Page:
What’s happening in Ferguson and what happened across Turkey last year aren’t the same, of course. But the similarities between the two situations—and the fact that Amnesty is in Ferguson in the first place—are, for many, making what’s unfolding now even more troubling. Huang didn’t say how long the delegation plans to stay in Ferguson, calling the situation “very fluid,” but Amnesty USA’s executive director, Steven Hawkins, is there now.

Source: Sam Brodey for Mother Jones

(via blackfeminism)

"Last year, in total, British police officers actually fired their weapons three times. The number of people fatally shot was zero. In 2012 the figure was just one. Even after adjusting for the smaller size of Britain’s population, British citizens are around 100 times less likely to be shot by a police officer than Americans. Between 2010 and 2014 the police force of one small American city, Albuquerque in New Mexico, shot and killed 23 civilians; seven times more than the number of Brits killed by all of England and Wales’s 43 forces during the same period.

The explanation for this gap is simple. In Britain, guns are rare. Only specialist firearms officers carry them; and criminals rarely have access to them. The last time a British police officer was killed by a firearm on duty was in 2012, in a brutal case in Manchester. The annual number of murders by shooting is typically less than 50. Police shootings are enormously controversial. The shooting of Mark Duggan, a known gangster, which in 2011 started riots across London, led to a fiercely debated inquest. Last month, a police officer was charged with murder over a shooting in 2005. The reputation of the Metropolitan Police’s armed officers is still barely recovering from the fatal shooting of Jean Charles de Menezes, an innocent Brazilian, in the wake of the 7/7 terrorist bombings in London.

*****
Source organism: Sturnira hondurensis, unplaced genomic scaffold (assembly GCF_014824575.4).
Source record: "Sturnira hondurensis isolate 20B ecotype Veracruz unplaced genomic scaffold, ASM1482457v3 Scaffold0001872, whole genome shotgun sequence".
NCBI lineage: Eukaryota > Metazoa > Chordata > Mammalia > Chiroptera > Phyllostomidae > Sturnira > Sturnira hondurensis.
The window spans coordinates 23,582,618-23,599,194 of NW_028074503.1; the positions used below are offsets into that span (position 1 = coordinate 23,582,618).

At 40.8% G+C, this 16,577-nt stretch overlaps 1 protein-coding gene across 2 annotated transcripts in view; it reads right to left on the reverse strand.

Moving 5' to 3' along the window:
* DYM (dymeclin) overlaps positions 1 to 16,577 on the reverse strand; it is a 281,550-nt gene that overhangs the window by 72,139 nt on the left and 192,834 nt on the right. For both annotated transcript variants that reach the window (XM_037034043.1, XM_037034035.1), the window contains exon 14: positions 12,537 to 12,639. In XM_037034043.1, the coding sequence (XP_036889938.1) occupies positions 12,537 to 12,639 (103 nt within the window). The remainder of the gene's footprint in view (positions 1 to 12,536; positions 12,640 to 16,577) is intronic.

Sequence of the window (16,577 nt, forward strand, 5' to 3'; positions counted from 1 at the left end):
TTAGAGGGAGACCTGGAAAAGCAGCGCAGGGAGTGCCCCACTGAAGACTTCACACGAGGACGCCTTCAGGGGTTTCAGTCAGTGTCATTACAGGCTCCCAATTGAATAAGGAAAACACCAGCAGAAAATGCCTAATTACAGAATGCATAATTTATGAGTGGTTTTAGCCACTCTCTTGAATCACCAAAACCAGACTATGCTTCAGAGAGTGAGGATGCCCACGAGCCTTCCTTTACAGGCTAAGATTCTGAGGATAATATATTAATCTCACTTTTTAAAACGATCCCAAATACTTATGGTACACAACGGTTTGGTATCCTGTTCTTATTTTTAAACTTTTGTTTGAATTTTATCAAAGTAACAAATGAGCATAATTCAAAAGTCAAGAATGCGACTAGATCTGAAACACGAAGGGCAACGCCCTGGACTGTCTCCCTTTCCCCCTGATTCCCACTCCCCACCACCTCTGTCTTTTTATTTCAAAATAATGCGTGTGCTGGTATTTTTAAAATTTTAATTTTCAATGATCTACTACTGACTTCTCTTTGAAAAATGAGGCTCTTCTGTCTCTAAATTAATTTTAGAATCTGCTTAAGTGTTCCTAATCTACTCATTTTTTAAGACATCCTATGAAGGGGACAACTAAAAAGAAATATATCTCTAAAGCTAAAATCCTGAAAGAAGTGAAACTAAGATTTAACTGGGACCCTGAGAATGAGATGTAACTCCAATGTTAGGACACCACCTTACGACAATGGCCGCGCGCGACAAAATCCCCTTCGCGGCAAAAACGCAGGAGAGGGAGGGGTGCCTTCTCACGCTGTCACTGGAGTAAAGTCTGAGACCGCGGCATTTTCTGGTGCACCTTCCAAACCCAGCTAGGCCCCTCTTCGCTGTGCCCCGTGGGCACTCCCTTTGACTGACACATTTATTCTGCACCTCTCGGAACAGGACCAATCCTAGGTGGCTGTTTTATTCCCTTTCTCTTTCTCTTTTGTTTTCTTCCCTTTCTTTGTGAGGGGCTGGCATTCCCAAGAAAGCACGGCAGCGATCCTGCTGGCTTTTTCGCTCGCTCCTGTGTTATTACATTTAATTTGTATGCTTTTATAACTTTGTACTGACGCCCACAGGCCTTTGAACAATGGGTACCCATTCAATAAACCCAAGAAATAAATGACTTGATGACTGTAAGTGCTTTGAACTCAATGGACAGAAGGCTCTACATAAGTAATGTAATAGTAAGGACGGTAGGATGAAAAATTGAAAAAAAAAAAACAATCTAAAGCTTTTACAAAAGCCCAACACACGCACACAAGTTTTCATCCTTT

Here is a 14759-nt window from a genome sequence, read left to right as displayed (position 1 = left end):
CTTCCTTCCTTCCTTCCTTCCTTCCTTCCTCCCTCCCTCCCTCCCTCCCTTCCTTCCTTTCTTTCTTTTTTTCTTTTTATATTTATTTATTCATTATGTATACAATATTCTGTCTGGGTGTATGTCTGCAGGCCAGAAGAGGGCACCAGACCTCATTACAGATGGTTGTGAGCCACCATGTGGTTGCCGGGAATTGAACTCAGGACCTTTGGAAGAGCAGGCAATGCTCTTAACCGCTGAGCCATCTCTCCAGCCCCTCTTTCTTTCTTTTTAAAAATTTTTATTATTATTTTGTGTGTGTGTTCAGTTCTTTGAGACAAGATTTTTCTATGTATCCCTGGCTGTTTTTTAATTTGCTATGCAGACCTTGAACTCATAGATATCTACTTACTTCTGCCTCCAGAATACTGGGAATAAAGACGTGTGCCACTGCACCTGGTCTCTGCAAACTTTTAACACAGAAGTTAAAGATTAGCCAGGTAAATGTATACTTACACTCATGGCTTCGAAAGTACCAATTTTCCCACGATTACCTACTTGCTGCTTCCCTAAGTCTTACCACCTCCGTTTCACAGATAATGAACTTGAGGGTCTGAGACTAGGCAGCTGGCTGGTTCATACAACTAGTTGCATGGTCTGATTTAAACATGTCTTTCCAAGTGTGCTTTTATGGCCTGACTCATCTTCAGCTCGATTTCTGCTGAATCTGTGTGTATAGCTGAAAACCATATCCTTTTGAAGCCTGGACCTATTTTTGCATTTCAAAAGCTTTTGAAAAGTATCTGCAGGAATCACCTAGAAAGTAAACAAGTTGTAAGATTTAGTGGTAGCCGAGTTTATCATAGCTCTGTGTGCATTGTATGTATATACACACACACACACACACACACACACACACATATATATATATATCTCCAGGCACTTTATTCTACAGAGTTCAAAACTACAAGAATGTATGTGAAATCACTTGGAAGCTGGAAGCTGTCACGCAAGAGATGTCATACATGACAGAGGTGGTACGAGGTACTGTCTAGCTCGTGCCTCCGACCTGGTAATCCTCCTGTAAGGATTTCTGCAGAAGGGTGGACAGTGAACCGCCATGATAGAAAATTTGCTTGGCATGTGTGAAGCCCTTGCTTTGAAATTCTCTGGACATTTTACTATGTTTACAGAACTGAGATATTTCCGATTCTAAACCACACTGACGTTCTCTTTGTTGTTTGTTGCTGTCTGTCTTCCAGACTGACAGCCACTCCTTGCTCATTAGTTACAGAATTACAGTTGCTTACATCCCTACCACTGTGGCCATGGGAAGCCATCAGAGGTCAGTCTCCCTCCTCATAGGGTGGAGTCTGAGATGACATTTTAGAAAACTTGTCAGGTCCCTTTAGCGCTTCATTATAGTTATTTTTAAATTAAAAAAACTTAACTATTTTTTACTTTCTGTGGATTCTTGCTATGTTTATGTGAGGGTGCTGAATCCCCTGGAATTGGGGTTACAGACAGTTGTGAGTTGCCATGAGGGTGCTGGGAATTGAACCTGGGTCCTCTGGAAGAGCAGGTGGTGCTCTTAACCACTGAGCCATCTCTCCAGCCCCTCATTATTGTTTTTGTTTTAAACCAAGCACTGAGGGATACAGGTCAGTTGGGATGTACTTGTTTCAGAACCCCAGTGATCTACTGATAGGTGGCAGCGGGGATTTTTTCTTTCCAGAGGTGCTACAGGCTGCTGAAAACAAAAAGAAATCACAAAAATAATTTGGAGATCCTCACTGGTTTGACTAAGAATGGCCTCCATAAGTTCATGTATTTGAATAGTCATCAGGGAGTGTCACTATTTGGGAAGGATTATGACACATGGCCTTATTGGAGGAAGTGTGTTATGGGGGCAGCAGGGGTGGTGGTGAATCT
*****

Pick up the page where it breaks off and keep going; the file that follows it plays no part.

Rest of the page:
In America, by contrast, it is hardly surprising that cops resort to their weapons more frequently. In 2013, 30 cops were shot and killed—just a fraction of the 9,000 or so murders using guns that happen each year. Add to that a hyper-militarised police culture and a deep history of racial strife and you have the reason why so many civilians are shot by police officers. Unless America can either reduce its colossal gun ownership rates or fix its deep social problems, shootings of civilians by police—justified or not—seem sure to continue."

Armed police: Trigger happy | The Economist (via kenyatta)

(via cognitivedissonance)

"The overall result of these efforts is to increase the police role in the community, meaning that the coercive apparatus of the state will be more involved with daily life. The state, and the police in particular, will have more opportunities for surveillance, and can exercise control in a variety of ways besides arrests, citations, or physical force. This shift can be made to sound like demilitarization, liberalization, or democratization, but it is instead just a smarter approach to repression. The goal of community policing is to reduce resistance before force is required."

our enemies in blue (via becoming-vverevvolf)

(via bedabbathandbeyond)

"

Fines were in fact imposed only when the killing of a slave was discovered and prosecuted (as we will see more fully), although excessive cruelty on a plantation could tarnish the reputation of an owner or manager. Still, when the governor proposed in 1762 that something more than a fine be instituted for beating a slave to death, the councilors on the Court of Policy and Criminal Justice, all of them plantation owners, demurred: